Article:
Review: The Shock of the Fall by Nathan Filer.

“She’s known sadness. That’s what it is. I only just thought that as I wrote it. She’s known sadness, and it has made her kind.” – Nathan Filer.

the shock of the fallI have had this book sitting on my bedside table for approximately a year now and on top of it I have just piled more and more books as I buy them, meaning that it was taking a while to get down to this one. It appears that for every book I read, two more I buy. Then a few weeks ago my class in tutor period was dedicated to books and my tutor, a psychology teacher, recommended The Shock of the Fall.

When I bought the book I didn’t have much idea what it was about except for the fact that a character, Simon, was going to die and I saw that it had won an award. So, at my teacher’s recommendation I rearranged my stack of books, ensuring that The Shock of the Fall was going to be read this month.

This book did not disappoint.

I love the, well, messiness of the narration as it skips from one point in time to another and from one place to another, and I enjoyed how the font changed every now and then so that you can identify when he’s at a computer, or using his typewriter, or someone has written him a letter. The format is beautiful, though this is hardly surprising coming from someone who loves epistolary novels.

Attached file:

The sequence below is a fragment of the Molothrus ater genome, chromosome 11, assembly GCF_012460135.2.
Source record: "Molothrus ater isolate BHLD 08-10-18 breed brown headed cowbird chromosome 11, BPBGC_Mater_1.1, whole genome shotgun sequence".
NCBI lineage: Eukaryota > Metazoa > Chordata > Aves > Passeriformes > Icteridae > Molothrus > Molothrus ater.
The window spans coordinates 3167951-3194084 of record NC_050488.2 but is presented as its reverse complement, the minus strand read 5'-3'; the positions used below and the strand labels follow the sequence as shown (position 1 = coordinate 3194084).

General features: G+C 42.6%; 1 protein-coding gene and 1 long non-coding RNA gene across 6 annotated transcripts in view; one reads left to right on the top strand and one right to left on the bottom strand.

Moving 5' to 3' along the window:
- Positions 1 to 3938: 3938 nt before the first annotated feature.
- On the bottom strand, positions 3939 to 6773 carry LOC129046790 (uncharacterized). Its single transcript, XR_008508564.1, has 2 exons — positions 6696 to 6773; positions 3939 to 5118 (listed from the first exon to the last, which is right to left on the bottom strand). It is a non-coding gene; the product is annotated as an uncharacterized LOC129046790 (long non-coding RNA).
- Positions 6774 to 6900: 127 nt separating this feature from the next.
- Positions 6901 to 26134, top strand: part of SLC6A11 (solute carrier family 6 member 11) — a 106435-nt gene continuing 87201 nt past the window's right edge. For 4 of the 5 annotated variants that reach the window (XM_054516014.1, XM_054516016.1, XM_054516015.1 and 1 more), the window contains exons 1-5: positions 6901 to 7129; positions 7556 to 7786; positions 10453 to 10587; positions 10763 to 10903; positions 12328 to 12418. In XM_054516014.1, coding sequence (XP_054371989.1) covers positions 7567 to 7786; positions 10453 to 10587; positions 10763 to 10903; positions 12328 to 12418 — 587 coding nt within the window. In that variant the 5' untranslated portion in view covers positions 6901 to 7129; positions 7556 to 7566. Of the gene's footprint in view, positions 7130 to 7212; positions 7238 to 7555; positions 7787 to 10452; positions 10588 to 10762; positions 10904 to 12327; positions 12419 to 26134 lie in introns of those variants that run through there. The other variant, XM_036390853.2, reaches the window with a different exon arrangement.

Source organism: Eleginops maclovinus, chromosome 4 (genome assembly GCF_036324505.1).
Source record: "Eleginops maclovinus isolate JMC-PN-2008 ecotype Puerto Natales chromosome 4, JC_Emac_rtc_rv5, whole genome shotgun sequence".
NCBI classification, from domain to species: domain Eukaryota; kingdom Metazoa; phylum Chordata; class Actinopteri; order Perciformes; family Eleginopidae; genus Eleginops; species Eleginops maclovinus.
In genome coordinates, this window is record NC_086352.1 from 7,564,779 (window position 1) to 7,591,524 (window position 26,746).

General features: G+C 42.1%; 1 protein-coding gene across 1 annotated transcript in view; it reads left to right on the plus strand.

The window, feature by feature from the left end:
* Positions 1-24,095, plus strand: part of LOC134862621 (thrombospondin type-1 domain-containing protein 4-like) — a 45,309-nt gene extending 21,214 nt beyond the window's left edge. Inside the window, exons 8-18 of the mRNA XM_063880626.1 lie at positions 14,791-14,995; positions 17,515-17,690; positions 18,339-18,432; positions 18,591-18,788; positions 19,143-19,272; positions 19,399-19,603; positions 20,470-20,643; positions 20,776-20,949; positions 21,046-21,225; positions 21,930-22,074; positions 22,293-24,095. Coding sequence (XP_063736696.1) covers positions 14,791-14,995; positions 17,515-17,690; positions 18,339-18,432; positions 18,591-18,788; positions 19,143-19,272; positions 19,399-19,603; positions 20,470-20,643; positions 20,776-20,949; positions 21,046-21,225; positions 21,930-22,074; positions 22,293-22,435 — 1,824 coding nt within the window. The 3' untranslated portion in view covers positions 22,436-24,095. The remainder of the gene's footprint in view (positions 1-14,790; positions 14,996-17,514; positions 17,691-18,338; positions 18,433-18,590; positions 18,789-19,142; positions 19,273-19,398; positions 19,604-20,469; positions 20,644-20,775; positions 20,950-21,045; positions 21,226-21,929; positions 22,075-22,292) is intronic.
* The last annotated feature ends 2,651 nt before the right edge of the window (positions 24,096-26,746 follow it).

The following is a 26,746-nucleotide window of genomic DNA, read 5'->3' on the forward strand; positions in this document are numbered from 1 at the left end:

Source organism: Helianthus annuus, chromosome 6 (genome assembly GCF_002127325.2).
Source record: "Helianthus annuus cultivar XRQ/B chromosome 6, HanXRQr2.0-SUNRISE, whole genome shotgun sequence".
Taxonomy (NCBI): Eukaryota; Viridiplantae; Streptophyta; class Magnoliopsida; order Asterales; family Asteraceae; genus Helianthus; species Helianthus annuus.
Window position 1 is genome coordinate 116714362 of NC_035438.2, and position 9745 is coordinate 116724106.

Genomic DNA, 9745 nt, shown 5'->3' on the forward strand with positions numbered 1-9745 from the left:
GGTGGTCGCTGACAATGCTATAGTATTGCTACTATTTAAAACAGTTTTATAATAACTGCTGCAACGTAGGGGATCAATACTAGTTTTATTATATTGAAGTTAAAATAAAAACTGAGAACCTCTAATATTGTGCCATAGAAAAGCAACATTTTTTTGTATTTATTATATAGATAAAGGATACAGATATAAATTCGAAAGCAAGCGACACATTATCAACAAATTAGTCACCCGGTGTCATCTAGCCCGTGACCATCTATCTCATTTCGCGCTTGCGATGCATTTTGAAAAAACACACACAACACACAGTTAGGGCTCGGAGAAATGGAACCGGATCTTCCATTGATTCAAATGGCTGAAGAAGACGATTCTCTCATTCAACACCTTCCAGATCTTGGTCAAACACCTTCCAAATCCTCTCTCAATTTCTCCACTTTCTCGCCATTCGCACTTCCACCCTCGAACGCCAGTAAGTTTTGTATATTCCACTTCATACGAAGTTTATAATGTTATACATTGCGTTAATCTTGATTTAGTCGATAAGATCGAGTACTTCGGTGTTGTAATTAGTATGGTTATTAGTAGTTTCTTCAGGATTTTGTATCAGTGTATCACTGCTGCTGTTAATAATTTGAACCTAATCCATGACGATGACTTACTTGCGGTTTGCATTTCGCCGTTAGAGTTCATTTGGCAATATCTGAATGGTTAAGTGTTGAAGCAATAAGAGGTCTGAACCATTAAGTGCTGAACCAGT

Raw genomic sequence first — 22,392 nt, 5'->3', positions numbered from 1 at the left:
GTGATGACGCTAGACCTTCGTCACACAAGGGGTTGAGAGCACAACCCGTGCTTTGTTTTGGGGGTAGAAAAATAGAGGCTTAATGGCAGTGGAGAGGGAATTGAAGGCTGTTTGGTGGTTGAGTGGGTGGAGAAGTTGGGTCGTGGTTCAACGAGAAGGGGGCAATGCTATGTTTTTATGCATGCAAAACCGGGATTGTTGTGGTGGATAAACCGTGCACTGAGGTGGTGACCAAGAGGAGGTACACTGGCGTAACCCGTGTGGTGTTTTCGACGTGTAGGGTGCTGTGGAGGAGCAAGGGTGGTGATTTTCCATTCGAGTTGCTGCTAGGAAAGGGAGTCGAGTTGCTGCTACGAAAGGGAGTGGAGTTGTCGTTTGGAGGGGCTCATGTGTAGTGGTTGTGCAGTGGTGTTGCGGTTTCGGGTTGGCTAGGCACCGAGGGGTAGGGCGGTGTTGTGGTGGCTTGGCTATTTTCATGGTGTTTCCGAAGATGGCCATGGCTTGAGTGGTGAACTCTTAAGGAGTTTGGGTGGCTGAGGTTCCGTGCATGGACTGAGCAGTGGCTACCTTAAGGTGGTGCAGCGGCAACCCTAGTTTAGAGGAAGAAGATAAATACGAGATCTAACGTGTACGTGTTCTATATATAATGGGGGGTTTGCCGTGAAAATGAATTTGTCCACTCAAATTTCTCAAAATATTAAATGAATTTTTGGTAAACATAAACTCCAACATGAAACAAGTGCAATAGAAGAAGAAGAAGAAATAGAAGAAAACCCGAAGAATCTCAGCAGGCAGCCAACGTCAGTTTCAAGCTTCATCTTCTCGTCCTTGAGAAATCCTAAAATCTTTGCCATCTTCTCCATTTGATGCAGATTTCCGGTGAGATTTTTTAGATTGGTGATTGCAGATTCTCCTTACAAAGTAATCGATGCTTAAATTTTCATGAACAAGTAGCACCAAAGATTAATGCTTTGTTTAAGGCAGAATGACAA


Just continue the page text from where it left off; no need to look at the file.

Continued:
It was also a very intriguing read. Every now and then Filer would release more details and we’d see characters for a small section, not really expecting their return, but then there they are again. Even our narrator doesn’t expect to see them.

Furthermore, I love books which are aware of mental illnesses because nowadays I know so many people that suffer from one thing or another while other people remain completely oblivious to how other people are suffering. On this subject, whenever I do read books in which characters have mental illnesses, it is usually focused on depression, so it is lovely to have a more unique perspective into mental illness as there are so many different types and people often forget this diversity.

I would definitely recommend this book to anyone and I am very glad that I finally got round to reading it. I would rate this book a 5/5.

“Reading is a bit like hallucinating.”

– driftinglexi

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